Seek to make the outcomes as quantifiable and clear as possible.

New hires will appreciate the clarity, since they know what they’ll be judged on.

What is the competencies part of the scorecard?

Outcomes describe what must be accomplished. Competencies define what a new hire needs to have/be to achieve the outcome.

What are critical competencies for A Players?

Critical competencies for A Players (from University of Chicago, used by author’s consulting firm)
1. Efficiency
2. Honesty/Integrity
3. Organization and planning
4. Aggressiveness
5. Follow-through
6. Intelligence
7. Analytical skills
8. Attention to detail
9. Persistence
10. Proactivity

What are some other possible competencies to include?

Other possible competencies, depending on position:
1. Ability to hire A Players
2. Ability to develop people
3. Flexibility/adaptability
4. Calmness under pressure
5. Strategic thinking
6. Creative thinking and innovation
7. Enthusiasm
8. Work ethic
9. High standards
10. Listening skills
11. Openness to criticism
12. Communication
13. Teamwork
14. Persuasion

How strict should you be with competencies?

Don’t create a rigid checklist of competencies, because there are multiple ways to succeed in a position. One person might rely on creativity to succeed, while another person might rely on aggressiveness and persistence in the same role.

What does the CEO of Heinz look for?

CEO of Heinz looks for: 1) chemistry, 2) commitment, 3) coachable, 4) humble, 5) smart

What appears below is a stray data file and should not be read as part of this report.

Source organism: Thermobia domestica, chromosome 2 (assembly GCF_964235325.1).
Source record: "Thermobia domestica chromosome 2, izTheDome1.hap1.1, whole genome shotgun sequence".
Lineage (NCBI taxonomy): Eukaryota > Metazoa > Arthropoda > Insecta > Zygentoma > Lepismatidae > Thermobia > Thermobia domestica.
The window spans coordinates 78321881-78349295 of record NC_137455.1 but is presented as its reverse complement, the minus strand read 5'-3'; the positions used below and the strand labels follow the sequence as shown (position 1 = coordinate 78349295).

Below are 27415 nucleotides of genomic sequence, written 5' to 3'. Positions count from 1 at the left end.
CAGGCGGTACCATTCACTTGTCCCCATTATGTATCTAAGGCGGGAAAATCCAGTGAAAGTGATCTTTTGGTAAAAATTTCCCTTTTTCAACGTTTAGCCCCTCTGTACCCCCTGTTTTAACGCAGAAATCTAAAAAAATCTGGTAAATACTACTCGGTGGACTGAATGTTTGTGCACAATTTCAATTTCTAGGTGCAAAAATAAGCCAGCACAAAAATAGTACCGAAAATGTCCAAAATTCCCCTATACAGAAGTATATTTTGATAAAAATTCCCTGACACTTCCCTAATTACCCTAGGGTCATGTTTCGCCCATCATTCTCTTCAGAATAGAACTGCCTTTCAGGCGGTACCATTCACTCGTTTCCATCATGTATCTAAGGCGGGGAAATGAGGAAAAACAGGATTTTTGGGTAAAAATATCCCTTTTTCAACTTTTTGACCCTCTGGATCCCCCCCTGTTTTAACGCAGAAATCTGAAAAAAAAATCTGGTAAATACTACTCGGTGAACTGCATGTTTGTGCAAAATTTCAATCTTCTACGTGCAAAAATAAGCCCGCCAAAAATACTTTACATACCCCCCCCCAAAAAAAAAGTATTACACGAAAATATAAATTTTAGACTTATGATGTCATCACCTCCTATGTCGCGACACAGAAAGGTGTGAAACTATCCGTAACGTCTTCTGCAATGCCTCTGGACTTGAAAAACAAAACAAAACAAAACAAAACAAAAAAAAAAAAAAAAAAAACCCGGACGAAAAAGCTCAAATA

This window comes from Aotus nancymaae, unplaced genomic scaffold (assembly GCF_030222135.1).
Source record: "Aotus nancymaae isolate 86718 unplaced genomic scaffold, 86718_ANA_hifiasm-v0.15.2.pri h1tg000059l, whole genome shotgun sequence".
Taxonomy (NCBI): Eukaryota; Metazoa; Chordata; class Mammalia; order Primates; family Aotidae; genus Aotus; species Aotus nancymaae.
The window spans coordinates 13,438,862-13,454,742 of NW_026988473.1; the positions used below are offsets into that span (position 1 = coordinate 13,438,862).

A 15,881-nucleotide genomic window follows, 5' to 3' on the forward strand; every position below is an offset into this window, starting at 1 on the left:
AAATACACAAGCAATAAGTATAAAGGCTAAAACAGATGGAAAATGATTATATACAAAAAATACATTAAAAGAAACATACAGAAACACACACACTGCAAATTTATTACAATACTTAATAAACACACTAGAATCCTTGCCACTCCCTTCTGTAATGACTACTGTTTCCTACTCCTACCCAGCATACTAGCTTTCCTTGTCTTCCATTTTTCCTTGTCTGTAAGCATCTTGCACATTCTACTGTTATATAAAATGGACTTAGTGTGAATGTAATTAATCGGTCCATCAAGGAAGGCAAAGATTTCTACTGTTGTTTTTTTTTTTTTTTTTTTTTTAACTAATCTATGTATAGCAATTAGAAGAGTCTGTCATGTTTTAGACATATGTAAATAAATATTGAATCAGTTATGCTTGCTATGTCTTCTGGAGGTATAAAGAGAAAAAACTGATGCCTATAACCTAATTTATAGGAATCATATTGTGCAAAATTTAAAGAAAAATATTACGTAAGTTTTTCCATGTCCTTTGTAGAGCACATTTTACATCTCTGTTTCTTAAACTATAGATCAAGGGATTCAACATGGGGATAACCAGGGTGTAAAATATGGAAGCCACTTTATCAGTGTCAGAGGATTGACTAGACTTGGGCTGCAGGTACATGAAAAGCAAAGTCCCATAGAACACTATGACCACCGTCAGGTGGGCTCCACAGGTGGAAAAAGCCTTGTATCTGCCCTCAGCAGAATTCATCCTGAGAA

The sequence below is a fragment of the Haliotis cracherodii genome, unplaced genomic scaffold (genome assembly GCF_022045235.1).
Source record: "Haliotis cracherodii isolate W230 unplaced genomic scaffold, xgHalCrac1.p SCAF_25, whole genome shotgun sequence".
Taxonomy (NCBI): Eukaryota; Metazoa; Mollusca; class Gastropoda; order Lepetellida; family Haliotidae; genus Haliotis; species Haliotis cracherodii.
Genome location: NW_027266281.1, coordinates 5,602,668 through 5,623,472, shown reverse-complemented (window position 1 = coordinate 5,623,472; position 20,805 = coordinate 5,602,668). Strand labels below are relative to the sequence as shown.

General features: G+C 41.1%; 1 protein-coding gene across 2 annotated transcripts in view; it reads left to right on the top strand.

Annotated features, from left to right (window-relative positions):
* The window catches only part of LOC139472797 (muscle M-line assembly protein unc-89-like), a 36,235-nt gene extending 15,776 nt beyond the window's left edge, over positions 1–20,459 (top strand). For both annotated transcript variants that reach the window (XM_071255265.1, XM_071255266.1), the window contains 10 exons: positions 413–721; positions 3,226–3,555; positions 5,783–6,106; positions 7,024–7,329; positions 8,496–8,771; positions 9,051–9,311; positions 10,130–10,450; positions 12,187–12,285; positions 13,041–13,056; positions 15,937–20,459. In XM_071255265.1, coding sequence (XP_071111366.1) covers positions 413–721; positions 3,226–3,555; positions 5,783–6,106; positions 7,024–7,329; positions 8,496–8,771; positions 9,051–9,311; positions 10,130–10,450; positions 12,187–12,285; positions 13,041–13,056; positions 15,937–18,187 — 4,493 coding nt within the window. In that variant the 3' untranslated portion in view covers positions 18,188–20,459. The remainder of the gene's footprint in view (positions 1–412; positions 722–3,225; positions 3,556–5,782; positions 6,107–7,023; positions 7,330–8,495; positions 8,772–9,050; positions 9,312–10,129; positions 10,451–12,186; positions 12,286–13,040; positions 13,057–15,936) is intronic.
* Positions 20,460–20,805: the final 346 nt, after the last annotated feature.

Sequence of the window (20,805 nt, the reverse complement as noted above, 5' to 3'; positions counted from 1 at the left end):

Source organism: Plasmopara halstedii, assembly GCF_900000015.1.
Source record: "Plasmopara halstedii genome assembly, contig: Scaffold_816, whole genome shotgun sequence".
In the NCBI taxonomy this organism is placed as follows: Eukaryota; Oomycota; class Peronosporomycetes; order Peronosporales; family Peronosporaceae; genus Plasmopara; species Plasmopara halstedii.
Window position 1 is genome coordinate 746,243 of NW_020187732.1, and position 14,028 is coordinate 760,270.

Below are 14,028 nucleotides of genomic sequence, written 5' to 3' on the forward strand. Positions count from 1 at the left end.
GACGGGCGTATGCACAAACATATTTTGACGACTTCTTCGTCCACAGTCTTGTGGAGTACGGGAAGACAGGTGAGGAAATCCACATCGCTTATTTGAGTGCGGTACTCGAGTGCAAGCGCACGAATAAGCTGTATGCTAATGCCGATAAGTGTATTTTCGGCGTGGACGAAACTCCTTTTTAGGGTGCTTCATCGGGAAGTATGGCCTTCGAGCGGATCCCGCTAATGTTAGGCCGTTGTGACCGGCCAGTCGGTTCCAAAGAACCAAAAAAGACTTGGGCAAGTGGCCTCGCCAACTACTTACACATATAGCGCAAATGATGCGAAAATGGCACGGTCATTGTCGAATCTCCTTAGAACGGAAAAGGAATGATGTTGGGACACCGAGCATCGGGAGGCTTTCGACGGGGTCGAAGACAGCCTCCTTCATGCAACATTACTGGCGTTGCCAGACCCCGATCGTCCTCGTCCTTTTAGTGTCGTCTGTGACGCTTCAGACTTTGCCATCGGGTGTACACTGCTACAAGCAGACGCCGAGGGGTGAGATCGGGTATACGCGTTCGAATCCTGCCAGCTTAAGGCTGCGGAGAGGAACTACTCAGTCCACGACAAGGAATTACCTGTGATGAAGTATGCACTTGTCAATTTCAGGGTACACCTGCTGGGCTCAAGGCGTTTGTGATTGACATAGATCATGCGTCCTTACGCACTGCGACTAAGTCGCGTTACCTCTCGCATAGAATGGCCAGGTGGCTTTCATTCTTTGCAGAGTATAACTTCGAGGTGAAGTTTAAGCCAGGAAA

Why is cultural fit so important?

One of the biggest hiring mistakes made by CEOs is not evaluating cultural fit.

Bad cultural fits hurt in the short-term for the position, but they also hurt in the long-term, because they affect other people around them.

How do you start to define your company’s culture?

Begin by evaluating your company’s culture. Write down keywords in a brainstorming session. Generate a tag cloud.

Don’t be afraid to write down what cultural competencies might seem blindingly obvious. In the midst of hiring, the clearest things sometimes get overlooked.

Part of successful hiring means having the discipline to pass on talented people who are not a fit.

Why are scorecards so important?

Scorecards are the guardians of your culture.

Scorecards become the blueprint that links the theory of strategy to the reality of execution.

1. Set expectations with new hires
2. Monitor employee progress over time

What is in a scorecard?

1. Mission: 1-5 sentences answering “What is the core mission for this position?”
2. Outcomes: 3-8 specific, quantifiable objectives to achieve
3. Competencies: a) List competencies that describe what behavior is needed to achieve the outcomes for this position. b) List global, cultural competencies that describe your culture for all positions.

CHAPTER 3: SOURCE

Always be working on a talent pipeline, before a new hire is needed.

What are the best ways to find candidates?

Ads are a good way to generate lots of resumes but a lousy way to generate the right flow of candidates. Using recruiters depends heavily on the quality of the recruiter assigned to your project.

The number one method is to ask for referrals from your personal and professional networks. This stance is unanimous among everyone interviewed.

A good question to continuously ask people you meet: “Who are the most talented people you know that I should hire?” Then call them and stay in touch. Do this for years and you’ll have a tremendous talent pool.